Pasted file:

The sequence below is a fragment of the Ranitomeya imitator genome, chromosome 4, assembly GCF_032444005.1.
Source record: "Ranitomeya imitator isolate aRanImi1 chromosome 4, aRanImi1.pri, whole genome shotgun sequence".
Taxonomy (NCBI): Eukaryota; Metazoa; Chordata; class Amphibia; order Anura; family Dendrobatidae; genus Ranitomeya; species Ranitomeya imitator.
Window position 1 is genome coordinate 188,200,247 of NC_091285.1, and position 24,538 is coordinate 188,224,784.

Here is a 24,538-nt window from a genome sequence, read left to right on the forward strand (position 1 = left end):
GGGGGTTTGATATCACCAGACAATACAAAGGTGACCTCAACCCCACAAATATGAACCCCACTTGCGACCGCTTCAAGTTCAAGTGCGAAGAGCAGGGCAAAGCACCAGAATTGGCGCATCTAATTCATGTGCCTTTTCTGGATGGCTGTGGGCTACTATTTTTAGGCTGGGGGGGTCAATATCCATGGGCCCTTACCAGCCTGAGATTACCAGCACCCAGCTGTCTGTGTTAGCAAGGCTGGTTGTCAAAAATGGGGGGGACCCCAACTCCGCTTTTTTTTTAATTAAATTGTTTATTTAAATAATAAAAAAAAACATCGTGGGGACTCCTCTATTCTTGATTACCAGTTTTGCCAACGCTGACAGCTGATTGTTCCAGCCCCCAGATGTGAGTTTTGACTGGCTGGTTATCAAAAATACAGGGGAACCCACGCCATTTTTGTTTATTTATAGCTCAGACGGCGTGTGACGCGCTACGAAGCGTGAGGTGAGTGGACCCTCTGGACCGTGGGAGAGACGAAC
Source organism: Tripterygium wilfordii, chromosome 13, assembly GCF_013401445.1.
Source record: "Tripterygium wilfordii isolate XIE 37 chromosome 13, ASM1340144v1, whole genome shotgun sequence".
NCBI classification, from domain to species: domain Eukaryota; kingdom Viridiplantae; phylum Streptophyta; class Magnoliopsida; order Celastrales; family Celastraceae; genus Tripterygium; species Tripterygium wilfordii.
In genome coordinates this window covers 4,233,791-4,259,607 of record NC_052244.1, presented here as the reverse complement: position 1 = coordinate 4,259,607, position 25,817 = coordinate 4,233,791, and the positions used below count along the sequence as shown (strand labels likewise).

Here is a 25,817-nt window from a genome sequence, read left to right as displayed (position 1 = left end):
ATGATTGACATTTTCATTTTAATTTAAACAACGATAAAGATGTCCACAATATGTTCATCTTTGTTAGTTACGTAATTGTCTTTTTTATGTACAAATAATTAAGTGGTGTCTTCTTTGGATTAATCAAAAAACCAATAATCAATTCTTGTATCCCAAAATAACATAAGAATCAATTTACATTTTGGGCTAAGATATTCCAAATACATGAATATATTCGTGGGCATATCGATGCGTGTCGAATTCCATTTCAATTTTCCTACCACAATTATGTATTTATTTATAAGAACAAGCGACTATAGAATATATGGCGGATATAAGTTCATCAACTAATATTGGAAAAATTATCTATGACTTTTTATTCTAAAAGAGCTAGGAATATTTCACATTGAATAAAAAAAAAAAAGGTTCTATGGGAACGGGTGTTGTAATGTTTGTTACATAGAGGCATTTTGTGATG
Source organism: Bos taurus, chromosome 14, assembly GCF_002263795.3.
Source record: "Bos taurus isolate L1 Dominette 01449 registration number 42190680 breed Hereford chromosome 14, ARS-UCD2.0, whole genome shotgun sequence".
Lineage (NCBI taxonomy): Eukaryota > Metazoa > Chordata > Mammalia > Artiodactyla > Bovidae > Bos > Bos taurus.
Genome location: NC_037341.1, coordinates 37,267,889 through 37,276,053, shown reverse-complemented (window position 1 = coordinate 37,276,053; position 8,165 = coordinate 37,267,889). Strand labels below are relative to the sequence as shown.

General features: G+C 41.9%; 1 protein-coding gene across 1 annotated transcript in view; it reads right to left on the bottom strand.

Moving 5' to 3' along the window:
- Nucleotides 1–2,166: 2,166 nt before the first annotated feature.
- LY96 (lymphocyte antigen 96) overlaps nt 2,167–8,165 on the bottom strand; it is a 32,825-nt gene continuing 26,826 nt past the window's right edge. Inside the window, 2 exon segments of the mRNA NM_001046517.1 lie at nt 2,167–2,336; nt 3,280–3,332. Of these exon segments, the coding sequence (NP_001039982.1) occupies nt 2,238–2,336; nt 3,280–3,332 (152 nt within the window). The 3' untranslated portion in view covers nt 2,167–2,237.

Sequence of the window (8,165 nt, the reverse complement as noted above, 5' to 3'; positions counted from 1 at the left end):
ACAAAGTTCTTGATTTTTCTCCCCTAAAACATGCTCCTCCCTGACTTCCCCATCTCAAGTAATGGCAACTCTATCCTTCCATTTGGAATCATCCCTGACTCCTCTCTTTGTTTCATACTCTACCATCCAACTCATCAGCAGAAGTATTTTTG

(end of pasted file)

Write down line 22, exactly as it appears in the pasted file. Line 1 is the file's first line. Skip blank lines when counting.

ACAAAGTTCTTGATTTTTCTCCCCTAAAACATGCTCCTCCCTGACTTCCCCATCTCAAGTAATGGCAACTCTATCCTTCCATTTGGAATCATCCCTGACTCCTCTCTTTGTTTCATACTCTACCATCCAACTCATCAGCAGAAGTATTTTTG